Tourism Ireland to spend €17.6m on ‘green button’ marketing drive

Initiative hit by delays and increased production costs

Tourism Ireland will spend more than €17.6 million on a ‘green button’ marketing campaign with the initiative hit by delays and increased production costs from the pandemic.

The cross-Border agency said they had spent €2.141 million on the creation and development of the initiative, which is designed to encourage short breaks to Ireland.

It said production costs had been hit by Covid-related delays with a requirement for regular PCR and antigen testing on filming days.

Due to differing restrictions on both sides of the Border, shoots also had to be organised and managed separately which they said had resulted in “increased costs”.


The €2.141 million spend covered 7½ days of filming in the Republic at locations including the Cliffs of Moher, the Ha’penny Bridge, Lough Tay and Trinity College.

Another four days of shooting took place in the North at locations in Belfast and along the causeway coast, they said.

Tourism Ireland said their creative agency Publicis Poke had created 600 different pieces of content for use on radio, TV, on social media and in print.

Invoices for the project included extra filming at the Cliffs of Moher due to adverse weather, additional production time and co-ordination, and an extra shooting day in Belfast.

Four markets

The campaign is focused on four separate markets with an overall marketing budget of €15.5 million, according to records released by the tourism promotion agency.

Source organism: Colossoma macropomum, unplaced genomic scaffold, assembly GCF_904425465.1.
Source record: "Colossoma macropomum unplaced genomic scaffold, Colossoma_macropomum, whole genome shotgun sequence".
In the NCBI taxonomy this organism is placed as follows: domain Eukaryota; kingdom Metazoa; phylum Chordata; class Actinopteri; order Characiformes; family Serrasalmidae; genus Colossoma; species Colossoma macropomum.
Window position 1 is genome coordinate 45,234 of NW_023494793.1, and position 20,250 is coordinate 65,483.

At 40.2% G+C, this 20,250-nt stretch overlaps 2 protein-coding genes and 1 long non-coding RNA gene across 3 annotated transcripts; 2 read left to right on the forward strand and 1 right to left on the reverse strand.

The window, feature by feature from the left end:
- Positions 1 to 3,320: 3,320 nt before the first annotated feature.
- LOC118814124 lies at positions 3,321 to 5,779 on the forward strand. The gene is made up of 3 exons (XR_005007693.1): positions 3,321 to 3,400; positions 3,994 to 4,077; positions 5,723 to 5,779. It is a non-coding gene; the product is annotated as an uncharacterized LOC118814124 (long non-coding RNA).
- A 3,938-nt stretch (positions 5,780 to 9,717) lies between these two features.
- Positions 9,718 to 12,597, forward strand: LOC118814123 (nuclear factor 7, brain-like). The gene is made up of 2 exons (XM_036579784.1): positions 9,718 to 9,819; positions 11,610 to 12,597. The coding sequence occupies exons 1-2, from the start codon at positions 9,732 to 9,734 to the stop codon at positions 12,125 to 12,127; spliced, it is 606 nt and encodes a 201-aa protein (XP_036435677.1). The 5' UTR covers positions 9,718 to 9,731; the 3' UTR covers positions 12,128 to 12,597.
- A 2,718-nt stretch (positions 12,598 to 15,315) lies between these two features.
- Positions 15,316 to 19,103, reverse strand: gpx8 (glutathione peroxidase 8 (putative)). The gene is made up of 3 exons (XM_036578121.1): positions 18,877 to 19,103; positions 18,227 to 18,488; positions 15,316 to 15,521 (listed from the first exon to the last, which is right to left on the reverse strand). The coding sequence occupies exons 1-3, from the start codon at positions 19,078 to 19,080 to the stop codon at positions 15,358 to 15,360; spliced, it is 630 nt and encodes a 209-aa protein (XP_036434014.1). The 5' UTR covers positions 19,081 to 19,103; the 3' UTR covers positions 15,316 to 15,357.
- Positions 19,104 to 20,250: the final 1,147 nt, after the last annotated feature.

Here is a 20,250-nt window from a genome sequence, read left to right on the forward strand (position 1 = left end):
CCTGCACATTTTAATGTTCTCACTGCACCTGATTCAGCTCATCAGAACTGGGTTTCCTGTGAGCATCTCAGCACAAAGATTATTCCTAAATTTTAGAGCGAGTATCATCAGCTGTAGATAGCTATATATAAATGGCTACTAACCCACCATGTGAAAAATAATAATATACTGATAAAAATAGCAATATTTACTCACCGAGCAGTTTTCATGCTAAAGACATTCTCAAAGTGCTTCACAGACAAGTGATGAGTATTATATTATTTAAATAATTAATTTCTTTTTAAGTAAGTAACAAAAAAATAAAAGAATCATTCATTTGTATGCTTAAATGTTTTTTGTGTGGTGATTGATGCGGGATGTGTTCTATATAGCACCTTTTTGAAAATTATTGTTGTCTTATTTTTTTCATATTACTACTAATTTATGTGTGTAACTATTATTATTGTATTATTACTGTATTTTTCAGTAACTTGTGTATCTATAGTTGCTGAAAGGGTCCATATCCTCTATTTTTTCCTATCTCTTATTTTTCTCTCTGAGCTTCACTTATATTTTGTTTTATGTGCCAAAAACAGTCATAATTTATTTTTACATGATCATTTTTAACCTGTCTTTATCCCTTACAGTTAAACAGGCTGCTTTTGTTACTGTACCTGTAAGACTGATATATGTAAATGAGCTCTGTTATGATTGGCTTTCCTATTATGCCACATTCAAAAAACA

About €4.6 million was spent in the UK market, with another €4.1 million targeted at the United States.

Tourism Ireland said they had also planned for spending of €2.5 million in Germany, €1.8 million in France and smaller sums – all below €500,000 – in Italy, Spain, the Nordics, Switzerland and the Netherlands and Belgium.

Further marketing spending of €620,000 in Canada and €150,000 in the United Arab Emirates was also undertaken.

A brief for the project was ambitious saying its intention was to “drive people to start planning and booking trips to Ireland for 2021 and save the tourism industry. . . However, we will enter a very cluttered market with a much smaller pie to compete for.”

‘Green button’ campaign

However, the aim of the ‘green button’ campaign would be separate to “reassurance messaging” that was already under way, and this was not a “fundamental part of this brief”.

It said a shift toward a slightly younger demographic of the “culturally curious” traveller might be necessary.

The brief said: “According to research in key markets, travellers at the younger end of the spectrum (under 35) are up to 25 per cent more comfortable with travelling abroad than their older counterparts.

“While older audiences may be more willing to travel by next year, we should identify how we can reach this younger group and ensure they’re early advocates for the island of Ireland.”

It said “self-directed travel”, countryside destinations and exploration appeared to be in higher demand than city breaks or beach holidays.

“Travellers of this mindset are likely to be our most low-hanging fruit,” it concluded.